In fact, it’s such a spectacular filmatistical achievement it forced me to create a new logo to use only on rare occasions like this:
Honestly it’s the first post-Ebert movie to really give me a strong feeling of that. I can picture how excited they probly would’ve been talking about this. I bet they would’ve loved it. Or if one of them didn’t it would’ve been a funny argument.
But all this incredible technology is used to tell a quick and very simple story. GRAVITY is huge and small at the same time. Huge in the sense that Cuaron creates outer space and NASA technology in such detail, and depicts characters surviving a calamity in a place that only a very few humans have ever been throughout history. Small in the sense that alot of it is one character alone onscreen, and only two total actors onscreen after the opening. There are many shots that show the whole planet of earth below, and others that stay about an inch from Bullock’s helmet for long stretches. It’s like an intimate play except it could only be done by spending years inventing crazy new special effects technology.
In fact it’s so dedicated to simplicity that (END OF THE MOVIE SPOILERS THIS PARAGRAPH ONLY) they don’t give you the satisfaction of her return to humanity, stumbling up to a bustling crew of medical professionals ready to help. They cut away before another human is seen. I got a feeling they could’ve afforded a big helicopter shot and crowd of extras and ambulances and shit. Instead you see her feet on earth and it doesn’t matter what happens next. It’s beautiful. And by the way I was SO relieved she wasn’t greeted by ape people.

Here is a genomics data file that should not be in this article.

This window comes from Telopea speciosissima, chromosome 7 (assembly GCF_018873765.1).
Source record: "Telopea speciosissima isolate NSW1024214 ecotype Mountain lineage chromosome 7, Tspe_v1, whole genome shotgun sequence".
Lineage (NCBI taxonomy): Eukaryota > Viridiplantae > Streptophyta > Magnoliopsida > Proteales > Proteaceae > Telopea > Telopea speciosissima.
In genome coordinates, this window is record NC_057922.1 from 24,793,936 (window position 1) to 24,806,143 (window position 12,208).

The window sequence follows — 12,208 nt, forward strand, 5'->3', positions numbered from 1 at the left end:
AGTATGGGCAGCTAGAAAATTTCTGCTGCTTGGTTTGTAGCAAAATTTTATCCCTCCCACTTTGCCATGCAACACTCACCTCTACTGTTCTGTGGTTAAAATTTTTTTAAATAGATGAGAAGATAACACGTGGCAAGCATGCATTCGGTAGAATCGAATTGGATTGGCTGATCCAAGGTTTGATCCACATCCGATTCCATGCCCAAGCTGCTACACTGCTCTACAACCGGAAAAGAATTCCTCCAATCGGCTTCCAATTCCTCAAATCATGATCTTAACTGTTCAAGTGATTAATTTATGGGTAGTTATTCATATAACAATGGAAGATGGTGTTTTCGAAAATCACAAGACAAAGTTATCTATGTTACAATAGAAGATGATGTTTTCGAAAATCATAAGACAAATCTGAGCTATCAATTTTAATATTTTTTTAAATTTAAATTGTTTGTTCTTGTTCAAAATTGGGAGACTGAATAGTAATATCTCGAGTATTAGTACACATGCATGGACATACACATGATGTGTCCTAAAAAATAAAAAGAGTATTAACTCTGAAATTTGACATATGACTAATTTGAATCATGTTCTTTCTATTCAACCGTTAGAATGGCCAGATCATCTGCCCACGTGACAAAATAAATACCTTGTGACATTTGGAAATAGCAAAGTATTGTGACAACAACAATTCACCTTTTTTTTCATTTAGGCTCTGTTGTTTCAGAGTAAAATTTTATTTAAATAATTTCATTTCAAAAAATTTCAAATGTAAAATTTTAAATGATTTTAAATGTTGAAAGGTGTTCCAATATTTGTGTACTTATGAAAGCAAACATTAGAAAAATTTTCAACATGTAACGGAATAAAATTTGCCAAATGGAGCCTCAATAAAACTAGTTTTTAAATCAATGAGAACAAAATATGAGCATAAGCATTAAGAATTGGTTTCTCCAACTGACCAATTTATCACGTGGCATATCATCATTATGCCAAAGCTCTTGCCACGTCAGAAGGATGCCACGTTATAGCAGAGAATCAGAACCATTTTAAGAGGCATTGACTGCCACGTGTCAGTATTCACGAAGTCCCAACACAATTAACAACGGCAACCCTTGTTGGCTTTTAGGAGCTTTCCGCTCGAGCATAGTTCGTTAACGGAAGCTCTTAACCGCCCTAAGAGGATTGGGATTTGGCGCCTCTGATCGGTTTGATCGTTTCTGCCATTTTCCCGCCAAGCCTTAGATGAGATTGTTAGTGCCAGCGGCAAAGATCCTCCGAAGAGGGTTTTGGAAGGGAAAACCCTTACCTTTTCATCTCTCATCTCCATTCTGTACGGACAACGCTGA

Ah hell, as long as we’re already whispering this paragraph is gonna be SPOILERS too. Last one I swear. First I want to say that I would’ve been pissed if she just drowned at the end. Alotta times a happy ending is good. Second, I want to ask what you guys make of that scene where Clooney shows up again? I liked it, it was funny to have him suddenly knocking on the window, and a good way to illustrate her coming up with an idea. I fell for the trick but, horrible as it is I was kinda relieved it was a hallucination because otherwise it would’ve been “don’t worry ladies, the man has returned and he knows what to do.” But he’s not a man, he’s just a man-shaped vehicle for her resolve to deal with her past traumas and climb out of this disaster.
Bullock is really good, a character who is vulnerable (she’s the rookie and starts the movie with everybody worried she’s gonna puke) but obviously more capable than any of us dumb earthbound motherfuckers. She talks like she doesn’t know what she’s doing but she adapts to situation after situation, even though the instruction booklets are in Russian or Chinese. She doesn’t puke, which is arguably too bad considering how few movies have 3D zero-g vomit scenes in them. She’s a space survivor on par with Ripley, but since there are no aliens to fight she makes up for it by stripping to her underwear two times instead of just one. But then she floats around. Honestly it’s not sexual at all but she’s got plenty to be proud of there, she’s in science shape, looking younger than usual. Maybe it’s the haircut.